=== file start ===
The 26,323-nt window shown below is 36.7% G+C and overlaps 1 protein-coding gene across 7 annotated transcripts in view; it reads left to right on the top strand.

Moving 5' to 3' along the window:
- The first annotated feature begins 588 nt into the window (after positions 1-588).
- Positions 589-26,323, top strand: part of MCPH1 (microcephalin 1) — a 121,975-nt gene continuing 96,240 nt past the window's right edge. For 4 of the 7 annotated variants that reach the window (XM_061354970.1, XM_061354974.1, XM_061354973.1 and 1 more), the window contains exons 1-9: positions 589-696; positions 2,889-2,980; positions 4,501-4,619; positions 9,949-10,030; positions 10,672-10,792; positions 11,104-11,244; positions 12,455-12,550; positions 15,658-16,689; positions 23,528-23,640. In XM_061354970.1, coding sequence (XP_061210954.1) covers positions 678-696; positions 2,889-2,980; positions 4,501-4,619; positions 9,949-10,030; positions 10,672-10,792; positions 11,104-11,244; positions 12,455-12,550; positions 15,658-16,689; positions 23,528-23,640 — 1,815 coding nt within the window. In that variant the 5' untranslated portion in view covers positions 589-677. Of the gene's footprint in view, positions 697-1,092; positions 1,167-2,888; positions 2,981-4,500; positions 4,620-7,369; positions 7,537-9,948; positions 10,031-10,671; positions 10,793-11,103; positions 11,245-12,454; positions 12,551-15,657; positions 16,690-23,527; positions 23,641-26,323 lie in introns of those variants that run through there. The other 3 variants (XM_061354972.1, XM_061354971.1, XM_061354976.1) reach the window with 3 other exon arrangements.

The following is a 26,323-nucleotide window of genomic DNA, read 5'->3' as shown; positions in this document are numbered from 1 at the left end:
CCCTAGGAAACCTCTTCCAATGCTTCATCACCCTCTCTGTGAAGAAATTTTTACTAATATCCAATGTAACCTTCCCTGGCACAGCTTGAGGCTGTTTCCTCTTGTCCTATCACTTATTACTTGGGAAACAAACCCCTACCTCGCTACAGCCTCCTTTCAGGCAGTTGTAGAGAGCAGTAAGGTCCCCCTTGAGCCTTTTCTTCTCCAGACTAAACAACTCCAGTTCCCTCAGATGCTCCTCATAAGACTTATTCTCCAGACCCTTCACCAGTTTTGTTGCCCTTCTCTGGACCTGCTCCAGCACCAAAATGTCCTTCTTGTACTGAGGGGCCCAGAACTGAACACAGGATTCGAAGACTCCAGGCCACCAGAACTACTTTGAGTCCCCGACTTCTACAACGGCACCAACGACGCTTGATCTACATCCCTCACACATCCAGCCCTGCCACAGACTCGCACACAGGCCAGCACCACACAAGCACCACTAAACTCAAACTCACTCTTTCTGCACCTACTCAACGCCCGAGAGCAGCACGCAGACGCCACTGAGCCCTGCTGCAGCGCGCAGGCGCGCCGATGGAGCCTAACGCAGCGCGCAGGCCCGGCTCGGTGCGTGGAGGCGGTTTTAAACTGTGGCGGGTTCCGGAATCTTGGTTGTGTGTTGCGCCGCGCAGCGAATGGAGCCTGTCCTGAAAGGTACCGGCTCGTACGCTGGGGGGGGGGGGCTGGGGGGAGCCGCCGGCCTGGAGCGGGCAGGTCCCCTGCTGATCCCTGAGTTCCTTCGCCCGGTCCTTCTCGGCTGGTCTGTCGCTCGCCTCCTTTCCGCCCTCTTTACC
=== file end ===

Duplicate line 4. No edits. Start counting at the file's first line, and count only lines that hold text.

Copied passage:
- Positions 589-26,323, top strand: part of MCPH1 (microcephalin 1) — a 121,975-nt gene continuing 96,240 nt past the window's right edge. For 4 of the 7 annotated variants that reach the window (XM_061354970.1, XM_061354974.1, XM_061354973.1 and 1 more), the window contains exons 1-9: positions 589-696; positions 2,889-2,980; positions 4,501-4,619; positions 9,949-10,030; positions 10,672-10,792; positions 11,104-11,244; positions 12,455-12,550; positions 15,658-16,689; positions 23,528-23,640. In XM_061354970.1, coding sequence (XP_061210954.1) covers positions 678-696; positions 2,889-2,980; positions 4,501-4,619; positions 9,949-10,030; positions 10,672-10,792; positions 11,104-11,244; positions 12,455-12,550; positions 15,658-16,689; positions 23,528-23,640 — 1,815 coding nt within the window. In that variant the 5' untranslated portion in view covers positions 589-677. Of the gene's footprint in view, positions 697-1,092; positions 1,167-2,888; positions 2,981-4,500; positions 4,620-7,369; positions 7,537-9,948; positions 10,031-10,671; positions 10,793-11,103; positions 11,245-12,454; positions 12,551-15,657; positions 16,690-23,527; positions 23,641-26,323 lie in introns of those variants that run through there. The other 3 variants (XM_061354972.1, XM_061354971.1, XM_061354976.1) reach the window with 3 other exon arrangements.